Challenges and obstacles that prevent youth from using health care and VCT service are also outlined: lack of money, geographical inaccessibility, lack of trust (confidentiality) on service providers, fear of family, lack of confidence in the quality of treatment and counselling, lack of information on location of services and lack of privacy, fear of exposure. In addition, lack of awareness, orientation and sensitisation on VCT service, service without entertainment, addiction to alcohol or chat are some of the challenges and obstacles.
The current practice in preventing HIV at first sex is very discouraging. Most youth did not use condom or other preventive action. This indicates that the level of awareness does not correspond with practice. Risk perception should be addressed correctly; even youth who have accurate knowledge about HIV often do not heed warnings to reduce risky sexual behaviours, and some youth at high risk, for example, do not adopt safer behaviours because they incorrectly perceive their risk as low. Perceived risk can also decrease as relationship matures.
Some service providers, from their experience, strictly advocate for the handling or sustainable follow up of HIV-negative status individuals. This group needs strict follow up since they usually are proud of their status, and they may dare to get involved in unsafe sex. With regard to this issue, it is suggested that VCT should not only concentrate on identifying the status but also on how to follow-up.
Integration of voluntary counselling and Testing (VCT) with other health service is not still given due attention. The culture of integration and looking at it as part of routine activities is still underdeveloped. Integration should start by allocating financial, human and all resources. The investigator has seen VCT services with no stationary and furniture whereas HIV/AIDS is increasingly becoming a social and developmental issue.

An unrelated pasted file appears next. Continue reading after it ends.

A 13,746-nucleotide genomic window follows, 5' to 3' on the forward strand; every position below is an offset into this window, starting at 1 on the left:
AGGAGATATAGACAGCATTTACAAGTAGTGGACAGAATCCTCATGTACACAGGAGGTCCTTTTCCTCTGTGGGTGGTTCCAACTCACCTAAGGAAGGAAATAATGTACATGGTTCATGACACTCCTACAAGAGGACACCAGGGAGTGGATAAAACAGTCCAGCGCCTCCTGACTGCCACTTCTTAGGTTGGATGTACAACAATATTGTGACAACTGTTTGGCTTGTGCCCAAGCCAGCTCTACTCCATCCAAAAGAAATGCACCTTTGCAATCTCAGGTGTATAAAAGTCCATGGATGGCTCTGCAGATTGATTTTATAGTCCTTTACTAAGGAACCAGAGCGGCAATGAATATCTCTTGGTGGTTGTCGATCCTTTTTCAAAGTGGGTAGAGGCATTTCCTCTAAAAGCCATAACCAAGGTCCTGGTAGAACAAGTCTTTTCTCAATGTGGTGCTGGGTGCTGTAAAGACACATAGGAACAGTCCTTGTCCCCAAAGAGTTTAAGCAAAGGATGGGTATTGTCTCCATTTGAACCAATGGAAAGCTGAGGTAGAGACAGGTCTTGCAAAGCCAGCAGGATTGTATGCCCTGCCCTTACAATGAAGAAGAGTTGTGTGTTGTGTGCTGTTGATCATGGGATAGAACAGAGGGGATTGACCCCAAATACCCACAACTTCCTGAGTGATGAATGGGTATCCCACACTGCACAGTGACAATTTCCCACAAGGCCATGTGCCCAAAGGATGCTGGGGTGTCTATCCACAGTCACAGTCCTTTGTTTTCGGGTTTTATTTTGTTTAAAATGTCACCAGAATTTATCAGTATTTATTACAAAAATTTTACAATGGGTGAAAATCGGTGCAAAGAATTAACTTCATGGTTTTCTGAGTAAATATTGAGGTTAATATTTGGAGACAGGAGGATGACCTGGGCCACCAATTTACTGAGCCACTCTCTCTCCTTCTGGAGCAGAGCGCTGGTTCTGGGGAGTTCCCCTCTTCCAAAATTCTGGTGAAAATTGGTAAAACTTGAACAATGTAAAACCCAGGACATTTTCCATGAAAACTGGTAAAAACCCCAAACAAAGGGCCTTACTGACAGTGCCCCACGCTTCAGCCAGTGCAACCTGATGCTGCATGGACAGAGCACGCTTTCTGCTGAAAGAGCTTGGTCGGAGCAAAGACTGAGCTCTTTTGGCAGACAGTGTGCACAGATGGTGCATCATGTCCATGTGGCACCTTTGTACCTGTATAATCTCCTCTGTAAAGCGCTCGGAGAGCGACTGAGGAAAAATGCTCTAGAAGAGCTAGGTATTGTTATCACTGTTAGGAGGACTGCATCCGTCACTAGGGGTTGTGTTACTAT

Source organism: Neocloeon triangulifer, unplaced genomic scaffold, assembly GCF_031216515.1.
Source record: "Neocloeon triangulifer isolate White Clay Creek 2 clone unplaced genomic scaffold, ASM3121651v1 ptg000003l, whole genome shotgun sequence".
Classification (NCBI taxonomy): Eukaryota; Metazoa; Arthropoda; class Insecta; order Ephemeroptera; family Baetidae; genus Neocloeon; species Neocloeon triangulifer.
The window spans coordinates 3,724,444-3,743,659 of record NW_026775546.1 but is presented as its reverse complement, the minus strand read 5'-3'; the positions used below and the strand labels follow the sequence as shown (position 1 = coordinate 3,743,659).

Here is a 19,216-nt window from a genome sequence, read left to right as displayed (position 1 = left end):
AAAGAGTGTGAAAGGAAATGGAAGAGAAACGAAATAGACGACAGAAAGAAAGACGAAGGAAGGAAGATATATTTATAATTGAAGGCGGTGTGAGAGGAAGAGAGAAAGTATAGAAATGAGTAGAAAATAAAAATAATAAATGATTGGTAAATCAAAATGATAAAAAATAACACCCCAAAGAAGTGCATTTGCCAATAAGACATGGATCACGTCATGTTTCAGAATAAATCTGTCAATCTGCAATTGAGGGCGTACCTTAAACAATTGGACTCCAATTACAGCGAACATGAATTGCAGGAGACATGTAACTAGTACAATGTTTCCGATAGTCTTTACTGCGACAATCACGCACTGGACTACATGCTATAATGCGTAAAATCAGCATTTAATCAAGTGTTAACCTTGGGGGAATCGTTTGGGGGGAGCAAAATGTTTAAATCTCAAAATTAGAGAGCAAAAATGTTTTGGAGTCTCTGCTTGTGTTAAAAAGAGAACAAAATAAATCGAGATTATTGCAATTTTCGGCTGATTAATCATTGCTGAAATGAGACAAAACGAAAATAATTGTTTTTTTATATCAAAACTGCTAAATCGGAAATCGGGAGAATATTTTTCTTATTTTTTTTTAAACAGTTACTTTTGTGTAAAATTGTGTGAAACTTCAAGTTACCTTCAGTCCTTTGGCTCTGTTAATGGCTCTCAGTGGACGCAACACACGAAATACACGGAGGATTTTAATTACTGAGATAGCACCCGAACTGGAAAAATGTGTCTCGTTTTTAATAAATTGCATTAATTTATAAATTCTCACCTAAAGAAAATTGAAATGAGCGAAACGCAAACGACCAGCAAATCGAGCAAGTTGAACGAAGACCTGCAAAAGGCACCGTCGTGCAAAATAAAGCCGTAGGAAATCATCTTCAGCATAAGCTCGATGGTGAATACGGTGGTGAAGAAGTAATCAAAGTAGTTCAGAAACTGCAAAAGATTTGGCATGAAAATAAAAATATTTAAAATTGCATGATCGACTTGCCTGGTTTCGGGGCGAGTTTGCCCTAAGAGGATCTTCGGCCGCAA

Finally, a wise decision must be made about how to allocate the very limited human and financial resources to reach all youth. Many interventions reach youth long after they need the information rather than when the information is most crucial. Practical behavioural change interventions should be emphasised.
Recommendations to improve and increase access to health care and VCT of HIV are forwarded:
- Tailoring service provision according to sex and age
- Targeting high risk groups
- Integrating VCT of HIV with entertainment and recreational facilities
- Promoting Behavioural Change Communication (BBC) initiatives
- Involving parents during awareness creation; training and bringing them into the planning, implementation and evaluation process
- Training of service providers
- Establishing pre- and post-VCT interventions
- Health promotion initiatives
- Promoting VCT service through anti-AIDS clubs and VCT promotion through governmental, social and cultural settings